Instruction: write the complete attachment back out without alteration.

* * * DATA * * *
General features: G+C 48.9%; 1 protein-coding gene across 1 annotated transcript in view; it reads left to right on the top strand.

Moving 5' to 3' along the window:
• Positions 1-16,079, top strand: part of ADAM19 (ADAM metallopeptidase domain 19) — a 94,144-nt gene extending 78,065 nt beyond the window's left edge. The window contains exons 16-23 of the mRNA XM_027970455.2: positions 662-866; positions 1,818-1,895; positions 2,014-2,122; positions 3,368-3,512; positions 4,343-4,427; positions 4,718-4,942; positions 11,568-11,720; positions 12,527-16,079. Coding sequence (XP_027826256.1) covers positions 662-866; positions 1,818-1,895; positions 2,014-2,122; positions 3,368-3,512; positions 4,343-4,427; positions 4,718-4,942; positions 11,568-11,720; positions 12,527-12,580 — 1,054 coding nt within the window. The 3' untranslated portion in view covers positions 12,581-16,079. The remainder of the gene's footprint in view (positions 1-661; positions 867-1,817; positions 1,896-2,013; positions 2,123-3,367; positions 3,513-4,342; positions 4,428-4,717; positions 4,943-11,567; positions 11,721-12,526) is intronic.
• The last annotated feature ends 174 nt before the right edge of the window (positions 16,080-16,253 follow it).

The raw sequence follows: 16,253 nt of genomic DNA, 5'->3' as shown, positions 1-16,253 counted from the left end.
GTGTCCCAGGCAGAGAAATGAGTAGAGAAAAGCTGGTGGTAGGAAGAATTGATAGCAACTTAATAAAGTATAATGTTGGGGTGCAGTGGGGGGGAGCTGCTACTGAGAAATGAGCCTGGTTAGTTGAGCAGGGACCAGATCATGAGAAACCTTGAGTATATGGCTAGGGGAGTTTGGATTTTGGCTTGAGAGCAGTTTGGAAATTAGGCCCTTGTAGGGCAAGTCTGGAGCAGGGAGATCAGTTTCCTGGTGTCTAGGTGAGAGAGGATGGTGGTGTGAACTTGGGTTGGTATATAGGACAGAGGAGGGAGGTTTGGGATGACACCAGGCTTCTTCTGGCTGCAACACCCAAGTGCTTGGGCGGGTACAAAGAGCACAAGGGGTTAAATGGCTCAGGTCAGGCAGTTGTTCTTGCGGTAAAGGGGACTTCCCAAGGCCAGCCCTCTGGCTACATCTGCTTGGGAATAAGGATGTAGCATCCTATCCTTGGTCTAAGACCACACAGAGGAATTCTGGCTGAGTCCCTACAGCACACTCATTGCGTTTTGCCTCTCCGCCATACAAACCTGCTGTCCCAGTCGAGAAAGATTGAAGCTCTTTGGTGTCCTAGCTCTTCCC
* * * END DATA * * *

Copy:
General features: G+C 48.9%; 1 protein-coding gene across 1 annotated transcript in view; it reads left to right on the top strand.

Moving 5' to 3' along the window:
• Positions 1-16,079, top strand: part of ADAM19 (ADAM metallopeptidase domain 19) — a 94,144-nt gene extending 78,065 nt beyond the window's left edge. The window contains exons 16-23 of the mRNA XM_027970455.2: positions 662-866; positions 1,818-1,895; positions 2,014-2,122; positions 3,368-3,512; positions 4,343-4,427; positions 4,718-4,942; positions 11,568-11,720; positions 12,527-16,079. Coding sequence (XP_027826256.1) covers positions 662-866; positions 1,818-1,895; positions 2,014-2,122; positions 3,368-3,512; positions 4,343-4,427; positions 4,718-4,942; positions 11,568-11,720; positions 12,527-12,580 — 1,054 coding nt within the window. The 3' untranslated portion in view covers positions 12,581-16,079. The remainder of the gene's footprint in view (positions 1-661; positions 867-1,817; positions 1,896-2,013; positions 2,123-3,367; positions 3,513-4,342; positions 4,428-4,717; positions 4,943-11,567; positions 11,721-12,526) is intronic.
• The last annotated feature ends 174 nt before the right edge of the window (positions 16,080-16,253 follow it).

The raw sequence follows: 16,253 nt of genomic DNA, 5'->3' as shown, positions 1-16,253 counted from the left end.
GTGTCCCAGGCAGAGAAATGAGTAGAGAAAAGCTGGTGGTAGGAAGAATTGATAGCAACTTAATAAAGTATAATGTTGGGGTGCAGTGGGGGGGAGCTGCTACTGAGAAATGAGCCTGGTTAGTTGAGCAGGGACCAGATCATGAGAAACCTTGAGTATATGGCTAGGGGAGTTTGGATTTTGGCTTGAGAGCAGTTTGGAAATTAGGCCCTTGTAGGGCAAGTCTGGAGCAGGGAGATCAGTTTCCTGGTGTCTAGGTGAGAGAGGATGGTGGTGTGAACTTGGGTTGGTATATAGGACAGAGGAGGGAGGTTTGGGATGACACCAGGCTTCTTCTGGCTGCAACACCCAAGTGCTTGGGCGGGTACAAAGAGCACAAGGGGTTAAATGGCTCAGGTCAGGCAGTTGTTCTTGCGGTAAAGGGGACTTCCCAAGGCCAGCCCTCTGGCTACATCTGCTTGGGAATAAGGATGTAGCATCCTATCCTTGGTCTAAGACCACACAGAGGAATTCTGGCTGAGTCCCTACAGCACACTCATTGCGTTTTGCCTCTCCGCCATACAAACCTGCTGTCCCAGTCGAGAAAGATTGAAGCTCTTTGGTGTCCTAGCTCTTCCC